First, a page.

The End of the Austerity Crusade?

Rex Features via AP Images
I s President Obama planning to reverse course on deficit reduction? You will recall that the president joined the deficit-hawk crowd in calling for more than $4 trillion of deficit reduction over the next decade; that he has offered to cut Social Security and Medicare as part of a grand bargain (that the Republicans mercifully rejected); that it was Obama who appointed the Bowles-Simpson Commission; and that his own budget for FY 2014 includes substantial spending cuts. But, with the 2014 midterm election looming and the recovery stuck in second gear with mediocre job creation, there is zero chance of a grand-budget bargain that includes tax increases, and interest rates are creeping up (which will slow the recovery further). Europe demonstrates that austerity economics are a proven failure. Even the International Monetary Fund says so . So let us read the tea leaves. First, the president has just named Jason Furman to chair the Council of Economic Advisers (CEA). Furman was a...

I Would Desire That You Pay the Ladies

AP Images/Susan Walsh
AP Images/Susan Walsh Fifty years ago today, in 1963, Congress passed the Equal Pay Act. The idea was simple: Men and women doing the same work should earn the same pay. Straightforward enough, right? Change the law, change the world, be home by lunchtime. Well, maybe not by lunchtime . After all, back then the law still accepted the idea that men and women were born for different jobs. Newspapers like The Washington Post still had separate classified ad sections for “men’s” jobs and “women’s” jobs. Female law school graduates had trouble even getting interviews. The pre-1963 world being what it was–sexist, in a word—you’d figure activists might well have estimated that the culture would need at least a decade to catch up and treat women fairly on the job. “When I first came to the Women’s Legal Defense Fund, which is now the National Partnership for Women & Families (NPWF), in 1974, it was very fashionable to walk around with those big buttons that had “59¢” with the...

Ghosts of the Rio Grande

Every year hundreds of immigrants die along the U.S.-Mexico border. Too many are never identified. 

AP Images
AP Images T he path across the border is littered with bodies. Bodies old and bodies young. Bodies known and bodies unknown. Bodies hidden, bodies buried, bodies lost, and bodies found. The stories of the dead haunt the frontier towns from Nuevo Laredo to Nogales, and even deep within the interior of Mexico down to Honduras, someone always knows someone who has vanished—one of los desaparecidos— during their journey north. Many of those missing end up in the South Texas soil. Out on the Glass Ranch, a man named Wayne Johnson stumbles upon a skull, some bones, and a pair of dentures scattered near a dry pond. During a bass fishing tournament at La Amistad Lake, anglers come upon a decomposing corpse near the water’s edge. Late one summer night, a train rumbles down the Union Pacific Line, but it fails to rouse a father and son slumbering on the tracks. For 2012, Brooks County, with a population of just 7,223, reported 129 deaths from immigrants trying to evade the Border Patrol...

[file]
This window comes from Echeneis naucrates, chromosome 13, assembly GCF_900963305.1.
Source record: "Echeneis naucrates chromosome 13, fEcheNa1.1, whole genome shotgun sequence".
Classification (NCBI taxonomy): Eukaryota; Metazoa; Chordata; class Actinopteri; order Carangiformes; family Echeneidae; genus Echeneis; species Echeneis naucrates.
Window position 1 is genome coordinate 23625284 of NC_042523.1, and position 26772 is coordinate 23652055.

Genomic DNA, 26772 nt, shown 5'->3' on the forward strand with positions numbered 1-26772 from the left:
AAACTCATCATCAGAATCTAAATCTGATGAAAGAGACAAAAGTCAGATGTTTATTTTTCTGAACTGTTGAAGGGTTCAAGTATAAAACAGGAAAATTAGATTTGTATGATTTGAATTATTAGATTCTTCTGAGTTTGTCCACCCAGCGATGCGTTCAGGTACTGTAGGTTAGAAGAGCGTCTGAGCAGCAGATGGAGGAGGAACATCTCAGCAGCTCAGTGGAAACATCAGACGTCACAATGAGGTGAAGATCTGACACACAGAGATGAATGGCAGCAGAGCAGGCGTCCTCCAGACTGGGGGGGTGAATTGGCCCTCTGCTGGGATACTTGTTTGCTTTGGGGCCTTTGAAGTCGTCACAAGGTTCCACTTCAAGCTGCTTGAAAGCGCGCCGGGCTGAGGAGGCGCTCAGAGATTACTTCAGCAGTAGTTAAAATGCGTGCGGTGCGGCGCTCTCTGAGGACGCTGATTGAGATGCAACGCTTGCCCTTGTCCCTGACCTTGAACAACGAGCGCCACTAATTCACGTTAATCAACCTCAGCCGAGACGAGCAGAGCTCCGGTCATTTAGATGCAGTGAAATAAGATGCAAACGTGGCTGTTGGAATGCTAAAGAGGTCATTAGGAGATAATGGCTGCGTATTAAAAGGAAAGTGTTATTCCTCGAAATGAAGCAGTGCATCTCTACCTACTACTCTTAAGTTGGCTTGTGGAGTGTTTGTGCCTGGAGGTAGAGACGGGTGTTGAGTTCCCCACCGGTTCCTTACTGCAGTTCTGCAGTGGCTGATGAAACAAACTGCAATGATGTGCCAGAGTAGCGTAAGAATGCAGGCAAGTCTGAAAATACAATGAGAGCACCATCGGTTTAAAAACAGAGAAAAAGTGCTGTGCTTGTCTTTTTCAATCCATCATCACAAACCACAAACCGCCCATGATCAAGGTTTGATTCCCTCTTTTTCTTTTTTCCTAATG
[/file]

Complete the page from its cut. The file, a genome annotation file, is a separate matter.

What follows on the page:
The Ugly Side of D.C.'s Corporate Bipartisanship

AP Images
AP Images/Ashraful Alam Tito Over the past month, an oceanic divide has opened between European and American retailers on the question of how to respond to the manmade epidemic of deadly disasters in the garment industry of Bangladesh, the world’s second largest clothing exporter. In the aftermath of the Rana Plaza fire on April 24, which killed at least 1,127 workers, a group of roughly 40 European retailers—including H&M, Carrefour, Bennetton, Tesco, and Marks & Spencer— signed on to a plan binding them to fund both a regimen of independent factory inspections and the improvements required to make those factories safe. But only three U.S.-based fashion companies and retailers —Abercrombie & Fitch, PVH (which includes the Calvin Klein, Tommy Hilfiger, and Izod labels), and Sean John (Sean Combs’s company)—have become party to the compact, despite the repeated urgings of anti-sweatshop and workers' rights organizations. Wal-Mart, Gap, Target, Sears, JCPenney, and other...

Children of Color in the Persistent Downturn

At the peak of economic boom times in 2000, the U.S. child-poverty rate reached a historic low of 16.2 percent. Even then, UNICEF ranked the United States as having the second highest child-poverty rate out of 26 rich countries. The United States had a child-poverty rate twice Germany’s, five times Sweden’s, and nearly ten times Denmark’s. The only country scoring worse than the United States was Mexico. The picture is substantially bleaker today. The child-poverty rate reached 21.9 percent in 2011. For many children of color and for immigrant children, poverty rates are typically higher than the overall average, and they have worsened over the prolonged downturn. In the “good” economic times of 2000, the official Latino child-poverty rate was 28.4 percent. By 2011, that rate had jumped to 34.1 percent. For African American children, the child-poverty rate went from 31.2 percent in 2000 to 38.8 percent in 2011. Poverty is also extreme among immigrant children. In 2011, one out of two...